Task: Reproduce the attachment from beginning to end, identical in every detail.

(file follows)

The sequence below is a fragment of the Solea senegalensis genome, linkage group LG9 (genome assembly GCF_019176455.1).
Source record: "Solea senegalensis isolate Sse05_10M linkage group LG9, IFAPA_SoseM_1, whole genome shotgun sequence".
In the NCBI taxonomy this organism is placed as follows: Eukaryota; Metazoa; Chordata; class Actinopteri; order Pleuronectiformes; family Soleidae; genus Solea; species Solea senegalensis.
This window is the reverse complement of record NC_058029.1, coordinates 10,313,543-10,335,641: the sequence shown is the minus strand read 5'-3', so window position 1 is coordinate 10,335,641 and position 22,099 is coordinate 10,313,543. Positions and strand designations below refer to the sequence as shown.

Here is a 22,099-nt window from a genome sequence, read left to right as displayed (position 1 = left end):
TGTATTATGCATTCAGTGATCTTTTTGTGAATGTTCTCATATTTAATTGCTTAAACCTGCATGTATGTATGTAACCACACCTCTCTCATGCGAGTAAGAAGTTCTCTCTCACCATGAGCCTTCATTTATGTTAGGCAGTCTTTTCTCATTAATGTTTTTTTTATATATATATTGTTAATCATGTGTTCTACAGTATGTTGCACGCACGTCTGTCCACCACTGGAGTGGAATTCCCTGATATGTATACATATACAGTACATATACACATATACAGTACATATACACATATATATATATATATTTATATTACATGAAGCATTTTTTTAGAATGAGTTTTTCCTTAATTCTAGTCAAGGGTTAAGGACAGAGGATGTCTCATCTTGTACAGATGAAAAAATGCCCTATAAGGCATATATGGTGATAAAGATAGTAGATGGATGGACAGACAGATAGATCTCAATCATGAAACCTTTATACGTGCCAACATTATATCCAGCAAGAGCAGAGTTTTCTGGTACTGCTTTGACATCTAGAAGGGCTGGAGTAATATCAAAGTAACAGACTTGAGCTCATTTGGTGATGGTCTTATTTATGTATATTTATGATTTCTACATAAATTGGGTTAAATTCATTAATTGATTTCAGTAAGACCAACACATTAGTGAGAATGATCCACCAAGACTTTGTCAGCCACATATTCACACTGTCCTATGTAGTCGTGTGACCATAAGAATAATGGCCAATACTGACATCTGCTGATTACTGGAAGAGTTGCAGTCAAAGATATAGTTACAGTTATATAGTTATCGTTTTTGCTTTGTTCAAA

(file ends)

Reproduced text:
The sequence below is a fragment of the Solea senegalensis genome, linkage group LG9 (genome assembly GCF_019176455.1).
Source record: "Solea senegalensis isolate Sse05_10M linkage group LG9, IFAPA_SoseM_1, whole genome shotgun sequence".
In the NCBI taxonomy this organism is placed as follows: Eukaryota; Metazoa; Chordata; class Actinopteri; order Pleuronectiformes; family Soleidae; genus Solea; species Solea senegalensis.
This window is the reverse complement of record NC_058029.1, coordinates 10,313,543-10,335,641: the sequence shown is the minus strand read 5'-3', so window position 1 is coordinate 10,335,641 and position 22,099 is coordinate 10,313,543. Positions and strand designations below refer to the sequence as shown.

Here is a 22,099-nt window from a genome sequence, read left to right as displayed (position 1 = left end):
TGTATTATGCATTCAGTGATCTTTTTGTGAATGTTCTCATATTTAATTGCTTAAACCTGCATGTATGTATGTAACCACACCTCTCTCATGCGAGTAAGAAGTTCTCTCTCACCATGAGCCTTCATTTATGTTAGGCAGTCTTTTCTCATTAATGTTTTTTTTATATATATATTGTTAATCATGTGTTCTACAGTATGTTGCACGCACGTCTGTCCACCACTGGAGTGGAATTCCCTGATATGTATACATATACAGTACATATACACATATACAGTACATATACACATATATATATATATATTTATATTACATGAAGCATTTTTTTAGAATGAGTTTTTCCTTAATTCTAGTCAAGGGTTAAGGACAGAGGATGTCTCATCTTGTACAGATGAAAAAATGCCCTATAAGGCATATATGGTGATAAAGATAGTAGATGGATGGACAGACAGATAGATCTCAATCATGAAACCTTTATACGTGCCAACATTATATCCAGCAAGAGCAGAGTTTTCTGGTACTGCTTTGACATCTAGAAGGGCTGGAGTAATATCAAAGTAACAGACTTGAGCTCATTTGGTGATGGTCTTATTTATGTATATTTATGATTTCTACATAAATTGGGTTAAATTCATTAATTGATTTCAGTAAGACCAACACATTAGTGAGAATGATCCACCAAGACTTTGTCAGCCACATATTCACACTGTCCTATGTAGTCGTGTGACCATAAGAATAATGGCCAATACTGACATCTGCTGATTACTGGAAGAGTTGCAGTCAAAGATATAGTTACAGTTATATAGTTATCGTTTTTGCTTTGTTCAAA